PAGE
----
Mason finished his coaching career with 924 wins, a mark that was tops in college hockey until BC’s Jerry York surpassed that mark this past season. His legacy as a coach at Michigan State, Bowling Green, and Lake Superior State makes him a legend amongst coaches.

Curley’s work to establish women’s hockey in the United States cannot be stated enough. She was a member of the first IIHF Women’s World Championship team in 1990 and represented the U.S. in numerous tournaments to follow that. As a pioneer of the game for women in America, it’s about time she was recognized for her work.

PHT Morning Skate: Jagr and Voracek pay tribute to a fallen leader

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PHT’s Morning Skate takes a look around the world of hockey to see what’s happening and what we’ll be talking about around the NHL world and beyond.

Jaromir Jagr and Jakub Voracek are honoring former Czech president Vaclav Havel with a helmet sticker of their own. (Uni Watch)

Andy McDonald is doing some light skating and trying to get back to action for the Blues soon. (Post-Dispatch)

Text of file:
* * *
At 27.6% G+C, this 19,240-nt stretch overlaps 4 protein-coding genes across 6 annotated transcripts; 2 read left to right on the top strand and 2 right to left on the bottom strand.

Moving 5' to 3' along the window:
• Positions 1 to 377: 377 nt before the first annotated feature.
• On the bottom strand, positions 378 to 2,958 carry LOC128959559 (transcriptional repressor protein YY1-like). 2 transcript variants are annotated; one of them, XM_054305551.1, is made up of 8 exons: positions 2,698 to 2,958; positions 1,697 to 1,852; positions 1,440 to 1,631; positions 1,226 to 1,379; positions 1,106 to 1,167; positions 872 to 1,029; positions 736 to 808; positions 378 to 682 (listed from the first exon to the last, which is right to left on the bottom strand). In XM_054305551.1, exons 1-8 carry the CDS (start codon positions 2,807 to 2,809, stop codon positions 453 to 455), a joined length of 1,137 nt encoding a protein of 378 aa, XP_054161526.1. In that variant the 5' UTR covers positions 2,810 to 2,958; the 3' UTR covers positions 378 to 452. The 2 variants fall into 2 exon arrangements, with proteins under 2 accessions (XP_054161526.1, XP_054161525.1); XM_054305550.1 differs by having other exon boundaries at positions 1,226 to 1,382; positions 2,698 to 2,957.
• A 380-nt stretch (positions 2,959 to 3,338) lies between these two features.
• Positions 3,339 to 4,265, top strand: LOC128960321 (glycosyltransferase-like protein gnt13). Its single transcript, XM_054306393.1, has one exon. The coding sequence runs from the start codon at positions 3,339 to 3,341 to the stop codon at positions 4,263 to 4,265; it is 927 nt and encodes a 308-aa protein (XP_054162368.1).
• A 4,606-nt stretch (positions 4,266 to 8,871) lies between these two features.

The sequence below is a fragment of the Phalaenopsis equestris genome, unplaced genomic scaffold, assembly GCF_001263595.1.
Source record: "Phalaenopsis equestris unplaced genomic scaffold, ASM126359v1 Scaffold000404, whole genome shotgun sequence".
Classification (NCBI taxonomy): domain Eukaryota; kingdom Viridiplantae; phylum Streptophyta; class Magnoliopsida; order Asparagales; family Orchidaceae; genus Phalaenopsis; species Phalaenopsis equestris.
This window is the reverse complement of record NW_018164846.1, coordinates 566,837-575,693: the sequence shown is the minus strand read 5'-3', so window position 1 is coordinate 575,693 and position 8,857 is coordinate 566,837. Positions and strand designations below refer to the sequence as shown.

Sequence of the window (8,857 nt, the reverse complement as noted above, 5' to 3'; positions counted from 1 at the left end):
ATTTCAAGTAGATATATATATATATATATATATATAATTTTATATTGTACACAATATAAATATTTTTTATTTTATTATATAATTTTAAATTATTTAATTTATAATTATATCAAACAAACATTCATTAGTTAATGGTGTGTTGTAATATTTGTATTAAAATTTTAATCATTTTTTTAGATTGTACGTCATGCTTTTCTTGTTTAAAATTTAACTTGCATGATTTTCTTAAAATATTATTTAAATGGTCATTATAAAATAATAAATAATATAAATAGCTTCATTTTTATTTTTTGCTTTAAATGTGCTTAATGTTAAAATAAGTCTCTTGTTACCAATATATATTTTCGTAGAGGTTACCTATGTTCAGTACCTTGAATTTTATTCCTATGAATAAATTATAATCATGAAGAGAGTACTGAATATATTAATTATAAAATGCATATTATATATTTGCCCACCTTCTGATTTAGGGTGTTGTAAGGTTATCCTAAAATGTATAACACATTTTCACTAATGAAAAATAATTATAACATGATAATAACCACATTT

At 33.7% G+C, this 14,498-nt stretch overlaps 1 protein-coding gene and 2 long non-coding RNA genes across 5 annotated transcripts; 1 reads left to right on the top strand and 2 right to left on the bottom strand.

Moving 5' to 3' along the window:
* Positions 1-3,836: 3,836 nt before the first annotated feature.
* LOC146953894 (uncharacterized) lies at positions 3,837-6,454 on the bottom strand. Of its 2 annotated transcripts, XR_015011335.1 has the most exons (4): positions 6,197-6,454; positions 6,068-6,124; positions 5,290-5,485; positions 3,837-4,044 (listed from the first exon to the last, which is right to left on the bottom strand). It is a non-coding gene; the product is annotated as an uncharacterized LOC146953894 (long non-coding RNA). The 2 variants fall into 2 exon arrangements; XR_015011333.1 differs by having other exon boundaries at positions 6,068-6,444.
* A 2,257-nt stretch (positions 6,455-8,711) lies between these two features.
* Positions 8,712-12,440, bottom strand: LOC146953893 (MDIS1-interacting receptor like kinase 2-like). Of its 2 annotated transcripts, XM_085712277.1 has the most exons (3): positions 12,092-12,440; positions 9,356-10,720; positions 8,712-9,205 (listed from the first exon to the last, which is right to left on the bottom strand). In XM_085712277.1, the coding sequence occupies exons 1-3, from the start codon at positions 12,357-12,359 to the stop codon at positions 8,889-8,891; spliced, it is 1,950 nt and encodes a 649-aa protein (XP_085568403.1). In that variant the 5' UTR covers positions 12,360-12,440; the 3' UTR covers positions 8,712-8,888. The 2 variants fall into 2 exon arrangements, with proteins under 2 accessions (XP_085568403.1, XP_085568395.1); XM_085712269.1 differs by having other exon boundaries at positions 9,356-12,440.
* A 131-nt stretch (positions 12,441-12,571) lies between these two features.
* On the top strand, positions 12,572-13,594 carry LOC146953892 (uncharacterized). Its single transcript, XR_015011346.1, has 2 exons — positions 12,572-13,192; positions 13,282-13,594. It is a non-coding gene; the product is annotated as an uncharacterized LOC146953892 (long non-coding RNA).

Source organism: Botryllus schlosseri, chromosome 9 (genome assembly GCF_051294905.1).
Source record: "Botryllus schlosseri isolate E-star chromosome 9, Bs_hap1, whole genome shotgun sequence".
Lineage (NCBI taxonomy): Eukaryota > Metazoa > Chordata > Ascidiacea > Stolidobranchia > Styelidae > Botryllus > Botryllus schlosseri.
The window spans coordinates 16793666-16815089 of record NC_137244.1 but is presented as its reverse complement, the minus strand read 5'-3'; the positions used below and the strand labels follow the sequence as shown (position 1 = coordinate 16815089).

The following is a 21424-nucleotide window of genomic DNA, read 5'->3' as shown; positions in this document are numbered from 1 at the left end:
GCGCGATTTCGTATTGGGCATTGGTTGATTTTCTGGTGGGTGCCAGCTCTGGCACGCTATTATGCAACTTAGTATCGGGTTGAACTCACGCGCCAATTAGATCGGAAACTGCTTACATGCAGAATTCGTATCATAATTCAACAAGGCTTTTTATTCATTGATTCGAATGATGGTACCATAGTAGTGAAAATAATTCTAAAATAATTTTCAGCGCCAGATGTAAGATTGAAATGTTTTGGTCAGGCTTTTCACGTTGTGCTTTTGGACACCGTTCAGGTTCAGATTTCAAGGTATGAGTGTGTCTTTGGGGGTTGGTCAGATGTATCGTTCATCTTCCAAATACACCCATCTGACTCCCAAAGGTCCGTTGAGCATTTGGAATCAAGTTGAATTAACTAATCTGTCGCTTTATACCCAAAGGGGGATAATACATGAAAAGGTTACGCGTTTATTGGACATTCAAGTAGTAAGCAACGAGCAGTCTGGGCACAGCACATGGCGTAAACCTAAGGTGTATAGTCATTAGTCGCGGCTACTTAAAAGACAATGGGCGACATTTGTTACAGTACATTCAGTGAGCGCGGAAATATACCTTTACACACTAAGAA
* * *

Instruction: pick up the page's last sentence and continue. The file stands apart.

Dave Tippett is going to shake things up in Phoenix so they can win more at home. Insert an attendance joke at your own peril. (Ice Chips)

Jason Chimera is going to wind up being the Capitals’ goal leader this year, isn’t he? (Caps Insider)

Congrats to Leland Irving for his first NHL win in goal for Calgary over Vancouver. (Calgary Sun)

Someone should’ve told Darryl Sutter that the NHL is a “2-1” league and sometimes the “2” doesn’t come until a lame shootout. (CSNBayArea.com)

Good news Sabres fans, Tyler Myers isn’t too far off from returning from injury. (Buffalo News)

Anton Volchenkov is counting his lucky stars that he’s OK after taking a shot off the visor. Those things are kind of useful. (Star-Ledger)

Finally, if you haven’t had a good coach meltdown in a while, Islanders assistant coach Doug Weight let’s you test your lip reading skills. (Islanders Point Blank)

Islanders make Mark Streit the NHL’s first Swiss-born captain

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Going into the 2010-11 season, Mark Streit ranked as a significantly underrated offensive defensemen and arguably the top reason why the New York Islanders might have been feeling optimistic. His prodigious skills and hockey IQ were on display during the 2010 Olympics, when he stood out alongside goalie Jonas Hiller on an over-matched Swiss squad that gave the U.S. and Canadian teams some serious headaches.